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Sustainable Schools Network

SSN: Educating for Sustainability in Queensland

Wednesday 23 Sep
- Wednesday 23 Sep




About this event

Sustainable Schools Network is holding an online forum to discuss the release of there latest discussion paper.

This paper highlights the importance of strategic and collaborative approaches which could easily be adopted to ensure Queensland joins the growing international community educating for sustainability.

The Queensland EfS community are seeking:

  • Government commitment and agreement to the principles in the EfS Discussion Paper which endorse the Government’s Queensland Plan educational strategies of: being future-focused, advancing practical based learning, and building capacities for lifelong learning.
  • Collaborating and partnering with the QLD EfS community to implement the recommendations of the EfS Discussion Paper.
  • Demonstrate the Government’s commitment to finding solutions to unsustainability by including EfS on their election platform.

The Discussion Paper curated by Sustainable Schools Network outlines how EfS can:

  • Generate substantial economic savings for schools
  • Stimulate local, community based green economy opportunities
  • Prepare students for opportunities within sustainable economies
  • Enhance the wellbeing of students and staff
  • Improve community capacity to face change (e.g. COVID 19 social, health and economic challenges)
  • Improve ecological sustainability and STEAM learning outcomes, and vocational pathways for students
  • Enhance Indigenous perspectives in schools and community partnerships leading to authentic delivery of the cross-curriculum priority Aboriginal and Torres Strait Islander Histories and Cultures, and improved First Nation students’ engagement and outcomes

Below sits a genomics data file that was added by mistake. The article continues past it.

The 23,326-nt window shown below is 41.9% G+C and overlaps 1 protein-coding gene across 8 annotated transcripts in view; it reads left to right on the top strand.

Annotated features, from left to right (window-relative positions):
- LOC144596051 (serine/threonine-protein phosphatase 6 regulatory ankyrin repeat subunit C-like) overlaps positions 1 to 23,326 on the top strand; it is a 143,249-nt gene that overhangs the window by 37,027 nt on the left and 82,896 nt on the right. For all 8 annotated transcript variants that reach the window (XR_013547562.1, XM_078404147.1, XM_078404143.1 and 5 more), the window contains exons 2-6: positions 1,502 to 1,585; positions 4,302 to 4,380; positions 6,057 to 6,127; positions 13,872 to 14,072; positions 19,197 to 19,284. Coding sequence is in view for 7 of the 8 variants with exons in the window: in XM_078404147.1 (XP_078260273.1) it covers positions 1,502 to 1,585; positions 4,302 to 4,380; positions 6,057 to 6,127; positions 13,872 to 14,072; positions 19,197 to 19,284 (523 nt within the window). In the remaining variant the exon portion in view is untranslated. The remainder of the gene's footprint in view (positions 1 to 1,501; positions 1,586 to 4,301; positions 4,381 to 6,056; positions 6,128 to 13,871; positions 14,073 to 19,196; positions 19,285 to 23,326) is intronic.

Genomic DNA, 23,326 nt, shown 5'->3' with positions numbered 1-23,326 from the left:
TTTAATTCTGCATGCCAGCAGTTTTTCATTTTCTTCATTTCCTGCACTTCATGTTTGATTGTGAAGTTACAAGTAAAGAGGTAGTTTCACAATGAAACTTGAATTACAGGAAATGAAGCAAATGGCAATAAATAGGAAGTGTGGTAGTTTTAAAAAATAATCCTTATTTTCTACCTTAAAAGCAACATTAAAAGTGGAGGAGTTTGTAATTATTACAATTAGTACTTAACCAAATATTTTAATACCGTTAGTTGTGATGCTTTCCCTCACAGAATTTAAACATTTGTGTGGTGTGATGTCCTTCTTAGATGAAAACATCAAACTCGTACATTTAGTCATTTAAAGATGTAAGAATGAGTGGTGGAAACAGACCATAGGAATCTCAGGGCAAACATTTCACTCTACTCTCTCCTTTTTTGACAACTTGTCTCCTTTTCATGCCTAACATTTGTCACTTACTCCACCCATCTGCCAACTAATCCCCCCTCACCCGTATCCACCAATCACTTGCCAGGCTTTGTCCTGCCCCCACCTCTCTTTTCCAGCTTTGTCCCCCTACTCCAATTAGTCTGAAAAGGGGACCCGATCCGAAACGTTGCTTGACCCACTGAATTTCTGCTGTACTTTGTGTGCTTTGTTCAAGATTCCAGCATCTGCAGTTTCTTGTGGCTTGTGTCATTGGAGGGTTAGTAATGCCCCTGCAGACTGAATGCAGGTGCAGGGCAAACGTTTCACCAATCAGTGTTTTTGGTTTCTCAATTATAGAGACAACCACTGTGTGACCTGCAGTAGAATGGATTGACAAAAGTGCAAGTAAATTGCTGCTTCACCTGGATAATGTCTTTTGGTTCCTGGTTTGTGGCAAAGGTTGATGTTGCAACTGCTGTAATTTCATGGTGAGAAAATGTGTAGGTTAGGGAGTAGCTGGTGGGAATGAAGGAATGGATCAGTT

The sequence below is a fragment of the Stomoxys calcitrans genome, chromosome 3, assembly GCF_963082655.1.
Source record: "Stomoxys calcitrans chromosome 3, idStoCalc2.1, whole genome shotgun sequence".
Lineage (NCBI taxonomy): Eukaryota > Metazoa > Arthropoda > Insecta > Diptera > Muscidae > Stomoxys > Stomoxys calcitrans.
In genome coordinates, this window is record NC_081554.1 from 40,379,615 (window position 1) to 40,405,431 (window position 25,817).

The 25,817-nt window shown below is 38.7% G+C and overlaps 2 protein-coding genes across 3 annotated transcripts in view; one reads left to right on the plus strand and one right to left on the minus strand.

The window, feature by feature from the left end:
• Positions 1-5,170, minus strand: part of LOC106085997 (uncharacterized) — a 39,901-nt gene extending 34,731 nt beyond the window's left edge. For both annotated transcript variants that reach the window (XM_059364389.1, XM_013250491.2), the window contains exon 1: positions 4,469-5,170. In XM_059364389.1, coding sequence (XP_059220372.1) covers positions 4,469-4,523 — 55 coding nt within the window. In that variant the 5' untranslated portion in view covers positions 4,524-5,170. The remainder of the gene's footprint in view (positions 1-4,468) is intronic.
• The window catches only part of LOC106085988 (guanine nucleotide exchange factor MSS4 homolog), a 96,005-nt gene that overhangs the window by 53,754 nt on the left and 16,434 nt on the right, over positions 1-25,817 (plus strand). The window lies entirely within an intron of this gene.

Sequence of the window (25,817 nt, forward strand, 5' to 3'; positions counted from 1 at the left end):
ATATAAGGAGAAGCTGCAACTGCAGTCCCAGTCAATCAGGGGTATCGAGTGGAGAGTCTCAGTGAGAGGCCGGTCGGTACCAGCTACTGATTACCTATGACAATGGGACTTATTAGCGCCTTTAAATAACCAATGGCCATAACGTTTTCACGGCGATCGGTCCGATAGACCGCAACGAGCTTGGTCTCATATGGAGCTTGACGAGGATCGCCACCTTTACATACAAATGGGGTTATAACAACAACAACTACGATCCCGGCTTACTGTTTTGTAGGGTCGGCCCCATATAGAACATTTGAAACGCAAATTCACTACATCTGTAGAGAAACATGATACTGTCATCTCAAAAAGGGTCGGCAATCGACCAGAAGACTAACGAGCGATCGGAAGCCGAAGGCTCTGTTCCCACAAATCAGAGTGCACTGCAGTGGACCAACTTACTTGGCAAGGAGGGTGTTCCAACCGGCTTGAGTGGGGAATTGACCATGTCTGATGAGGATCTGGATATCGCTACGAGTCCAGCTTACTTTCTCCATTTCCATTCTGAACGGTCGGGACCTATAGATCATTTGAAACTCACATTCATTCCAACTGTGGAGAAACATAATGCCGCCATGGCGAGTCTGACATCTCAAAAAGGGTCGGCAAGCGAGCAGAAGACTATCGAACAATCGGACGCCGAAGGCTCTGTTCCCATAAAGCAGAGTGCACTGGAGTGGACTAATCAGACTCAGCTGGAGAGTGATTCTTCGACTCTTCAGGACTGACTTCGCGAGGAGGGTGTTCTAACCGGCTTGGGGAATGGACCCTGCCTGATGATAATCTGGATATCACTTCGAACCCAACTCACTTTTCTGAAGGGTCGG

• Create more resilient and climate ready schools
  • Improve awareness and outcomes of the UN Sustainable Development Goals
  • Model whole school sustainable approaches, responsive to the different roles and responsibilities of all within the school community

Panel Speakers:

Katie Norman

Katie has previously worked in the Department of Justice in Queensland, the Northern Territory and South Australia as a therapeutic program facilitator and drug counsellor. Since having her three children, she has lived overseas in Hong Kong where her school-based volunteer experience commenced. Over the last seven years Katie has been an active volunteer within local schools assisting in classrooms, fundraising and coordinating the creation and production of Tallebudgera State School’s Taste of Tallebudgera cookbook. More recently, Katie has assisted a top Gold Coast private school to develop a sustainability program, which is an ongoing endeavor. With an undergraduate Bachelor of Science (Psychology) with Honours and current participation in a Masters of Teaching (Primary) program, Katie has strong critical thinking, communication and collaboration skills. After exposure to environmental issues overseas, and a developing knowledge about education for sustainability, Katie is attempting to influence her local community towards partnerships for the Sustainable Development Goals. Katie was recently awarded the Community Spirit of Somerset Award and Beaded Gecko Award for her service to the Gold Coast community. She is also a ROAR Social Hero Finalist and 2020 McPherson Community Achiever. The Chief Steward and Founding Member of the Sustainable Schools Network for the last 2 year, Katie is committed to improving the visibility and participation of education for sustainability in Australia.